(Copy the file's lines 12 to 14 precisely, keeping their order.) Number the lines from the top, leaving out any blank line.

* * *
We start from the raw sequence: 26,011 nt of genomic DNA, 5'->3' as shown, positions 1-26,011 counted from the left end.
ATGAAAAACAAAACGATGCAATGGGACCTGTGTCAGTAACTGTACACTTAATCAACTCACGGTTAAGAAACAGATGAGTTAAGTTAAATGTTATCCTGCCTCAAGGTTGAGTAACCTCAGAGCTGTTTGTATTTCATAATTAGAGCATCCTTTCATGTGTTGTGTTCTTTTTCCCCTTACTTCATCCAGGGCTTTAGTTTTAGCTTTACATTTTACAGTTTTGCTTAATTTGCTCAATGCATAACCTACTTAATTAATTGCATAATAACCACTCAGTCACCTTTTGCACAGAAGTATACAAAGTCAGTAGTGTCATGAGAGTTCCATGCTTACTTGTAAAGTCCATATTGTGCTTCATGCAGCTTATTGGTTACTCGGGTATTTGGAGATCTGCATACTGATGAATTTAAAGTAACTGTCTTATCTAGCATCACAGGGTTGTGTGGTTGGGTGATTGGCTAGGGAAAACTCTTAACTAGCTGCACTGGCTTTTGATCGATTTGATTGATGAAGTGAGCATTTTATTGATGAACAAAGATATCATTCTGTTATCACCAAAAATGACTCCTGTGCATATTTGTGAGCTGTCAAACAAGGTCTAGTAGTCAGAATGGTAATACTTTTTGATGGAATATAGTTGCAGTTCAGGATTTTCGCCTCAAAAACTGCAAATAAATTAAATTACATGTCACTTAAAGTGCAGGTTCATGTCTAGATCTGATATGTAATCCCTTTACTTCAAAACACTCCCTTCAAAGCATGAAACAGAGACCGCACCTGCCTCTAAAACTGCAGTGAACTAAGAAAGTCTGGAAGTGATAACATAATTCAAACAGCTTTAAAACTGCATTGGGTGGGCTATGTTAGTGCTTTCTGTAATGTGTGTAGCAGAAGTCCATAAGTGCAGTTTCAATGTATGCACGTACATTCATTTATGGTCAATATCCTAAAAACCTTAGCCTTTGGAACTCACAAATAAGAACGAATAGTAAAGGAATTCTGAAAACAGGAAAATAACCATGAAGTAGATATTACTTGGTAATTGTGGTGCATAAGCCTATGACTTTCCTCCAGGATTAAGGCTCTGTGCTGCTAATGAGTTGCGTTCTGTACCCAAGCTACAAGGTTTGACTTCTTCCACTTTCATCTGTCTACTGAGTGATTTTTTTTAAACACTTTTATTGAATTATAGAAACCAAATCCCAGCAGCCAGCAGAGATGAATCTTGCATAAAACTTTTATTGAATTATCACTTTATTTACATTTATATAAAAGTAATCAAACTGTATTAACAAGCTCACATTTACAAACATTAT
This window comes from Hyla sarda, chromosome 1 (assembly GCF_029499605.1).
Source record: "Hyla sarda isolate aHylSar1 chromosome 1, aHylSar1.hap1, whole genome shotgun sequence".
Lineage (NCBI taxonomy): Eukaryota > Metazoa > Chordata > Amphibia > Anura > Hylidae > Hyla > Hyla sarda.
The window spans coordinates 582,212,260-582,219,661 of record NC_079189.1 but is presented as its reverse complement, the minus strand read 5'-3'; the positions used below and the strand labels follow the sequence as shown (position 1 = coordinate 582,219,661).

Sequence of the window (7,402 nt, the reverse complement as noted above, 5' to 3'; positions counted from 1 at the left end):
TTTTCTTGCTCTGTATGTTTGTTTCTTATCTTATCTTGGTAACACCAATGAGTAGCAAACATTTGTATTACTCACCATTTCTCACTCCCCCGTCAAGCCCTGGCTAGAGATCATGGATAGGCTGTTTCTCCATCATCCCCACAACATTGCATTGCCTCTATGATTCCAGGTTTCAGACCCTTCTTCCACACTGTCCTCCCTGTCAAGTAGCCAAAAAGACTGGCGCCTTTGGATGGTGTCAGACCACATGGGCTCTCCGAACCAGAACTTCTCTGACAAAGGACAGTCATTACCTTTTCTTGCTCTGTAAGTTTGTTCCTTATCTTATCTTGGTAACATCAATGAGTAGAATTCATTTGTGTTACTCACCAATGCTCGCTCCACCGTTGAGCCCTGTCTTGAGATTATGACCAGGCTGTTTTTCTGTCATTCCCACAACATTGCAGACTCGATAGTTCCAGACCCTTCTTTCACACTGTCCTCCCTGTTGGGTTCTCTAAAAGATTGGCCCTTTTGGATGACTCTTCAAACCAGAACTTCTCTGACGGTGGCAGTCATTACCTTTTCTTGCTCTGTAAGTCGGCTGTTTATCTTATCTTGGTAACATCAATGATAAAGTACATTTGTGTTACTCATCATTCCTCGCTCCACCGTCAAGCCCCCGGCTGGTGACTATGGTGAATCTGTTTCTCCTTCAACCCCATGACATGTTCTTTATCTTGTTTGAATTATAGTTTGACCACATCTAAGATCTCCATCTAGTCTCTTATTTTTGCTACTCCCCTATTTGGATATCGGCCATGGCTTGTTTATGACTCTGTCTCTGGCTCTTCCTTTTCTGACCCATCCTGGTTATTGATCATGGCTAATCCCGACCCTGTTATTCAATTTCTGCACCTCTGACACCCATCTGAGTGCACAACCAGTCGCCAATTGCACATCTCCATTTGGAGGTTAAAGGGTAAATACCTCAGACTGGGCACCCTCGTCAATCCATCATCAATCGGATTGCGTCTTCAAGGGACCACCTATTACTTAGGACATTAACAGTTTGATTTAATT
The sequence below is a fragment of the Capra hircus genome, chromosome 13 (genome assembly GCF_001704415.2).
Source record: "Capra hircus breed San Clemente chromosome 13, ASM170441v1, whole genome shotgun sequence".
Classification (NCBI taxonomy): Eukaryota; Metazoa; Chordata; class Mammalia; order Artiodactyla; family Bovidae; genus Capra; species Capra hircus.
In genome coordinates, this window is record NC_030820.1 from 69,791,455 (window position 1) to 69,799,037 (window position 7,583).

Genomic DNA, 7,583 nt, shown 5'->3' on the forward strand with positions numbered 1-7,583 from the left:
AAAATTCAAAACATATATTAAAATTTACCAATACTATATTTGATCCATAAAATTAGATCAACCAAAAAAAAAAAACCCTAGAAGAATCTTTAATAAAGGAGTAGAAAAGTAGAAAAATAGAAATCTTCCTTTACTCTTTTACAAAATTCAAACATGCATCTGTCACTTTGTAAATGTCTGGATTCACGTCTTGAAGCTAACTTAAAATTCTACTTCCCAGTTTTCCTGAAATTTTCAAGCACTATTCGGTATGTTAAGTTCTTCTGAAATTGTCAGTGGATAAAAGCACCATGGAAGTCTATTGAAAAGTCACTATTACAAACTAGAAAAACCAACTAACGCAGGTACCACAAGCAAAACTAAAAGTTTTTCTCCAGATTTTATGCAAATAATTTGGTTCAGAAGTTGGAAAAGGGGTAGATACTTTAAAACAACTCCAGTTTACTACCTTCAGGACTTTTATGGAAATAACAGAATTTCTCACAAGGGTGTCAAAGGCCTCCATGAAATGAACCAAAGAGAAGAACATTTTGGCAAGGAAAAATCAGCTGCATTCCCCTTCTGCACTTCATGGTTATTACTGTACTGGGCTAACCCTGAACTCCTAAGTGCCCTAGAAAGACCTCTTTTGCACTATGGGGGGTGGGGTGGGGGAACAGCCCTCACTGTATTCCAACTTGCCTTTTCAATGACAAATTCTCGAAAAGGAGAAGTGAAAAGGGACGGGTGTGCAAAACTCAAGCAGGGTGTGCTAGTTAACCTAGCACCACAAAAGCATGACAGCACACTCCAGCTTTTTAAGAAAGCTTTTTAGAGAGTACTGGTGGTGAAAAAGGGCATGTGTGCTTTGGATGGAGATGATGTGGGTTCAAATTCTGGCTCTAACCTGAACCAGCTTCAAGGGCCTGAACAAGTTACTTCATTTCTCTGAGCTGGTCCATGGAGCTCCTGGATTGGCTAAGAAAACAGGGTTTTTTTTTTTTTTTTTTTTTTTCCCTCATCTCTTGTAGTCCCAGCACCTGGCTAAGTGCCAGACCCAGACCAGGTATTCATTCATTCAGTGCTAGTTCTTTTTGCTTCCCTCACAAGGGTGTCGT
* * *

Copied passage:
In genome coordinates, this window is record NC_030820.1 from 69,791,455 (window position 1) to 69,799,037 (window position 7,583).

Genomic DNA, 7,583 nt, shown 5'->3' on the forward strand with positions numbered 1-7,583 from the left:
AAAATTCAAAACATATATTAAAATTTACCAATACTATATTTGATCCATAAAATTAGATCAACCAAAAAAAAAAAACCCTAGAAGAATCTTTAATAAAGGAGTAGAAAAGTAGAAAAATAGAAATCTTCCTTTACTCTTTTACAAAATTCAAACATGCATCTGTCACTTTGTAAATGTCTGGATTCACGTCTTGAAGCTAACTTAAAATTCTACTTCCCAGTTTTCCTGAAATTTTCAAGCACTATTCGGTATGTTAAGTTCTTCTGAAATTGTCAGTGGATAAAAGCACCATGGAAGTCTATTGAAAAGTCACTATTACAAACTAGAAAAACCAACTAACGCAGGTACCACAAGCAAAACTAAAAGTTTTTCTCCAGATTTTATGCAAATAATTTGGTTCAGAAGTTGGAAAAGGGGTAGATACTTTAAAACAACTCCAGTTTACTACCTTCAGGACTTTTATGGAAATAACAGAATTTCTCACAAGGGTGTCAAAGGCCTCCATGAAATGAACCAAAGAGAAGAACATTTTGGCAAGGAAAAATCAGCTGCATTCCCCTTCTGCACTTCATGGTTATTACTGTACTGGGCTAACCCTGAACTCCTAAGTGCCCTAGAAAGACCTCTTTTGCACTATGGGGGGTGGGGTGGGGGAACAGCCCTCACTGTATTCCAACTTGCCTTTTCAATGACAAATTCTCGAAAAGGAGAAGTGAAAAGGGACGGGTGTGCAAAACTCAAGCAGGGTGTGCTAGTTAACCTAGCACCACAAAAGCATGACAGCACACTCCAGCTTTTTAAGAAAGCTTTTTAGAGAGTACTGGTGGTGAAAAAGGGCATGTGTGCTTTGGATGGAGATGATGTGGGTTCAAATTCTGGCTCTAACCTGAACCAGCTTCAAGGGCCTGAACAAGTTACTTCATTTCTCTGAGCTGGTCCATGGAGCTCCTGGATTGGCTAAGAAAACAGGGTTTTTTTTTTTTTTTTTTTTTTTCCCTCATCTCTTGTAGTCCCAGCACCTGGCTAAGTGCCAGACCCAGACCAGGTATTCATTCATTCAGTGCTAGTTCTTTTTGCTTCCCTCACAAGGGTGTCGT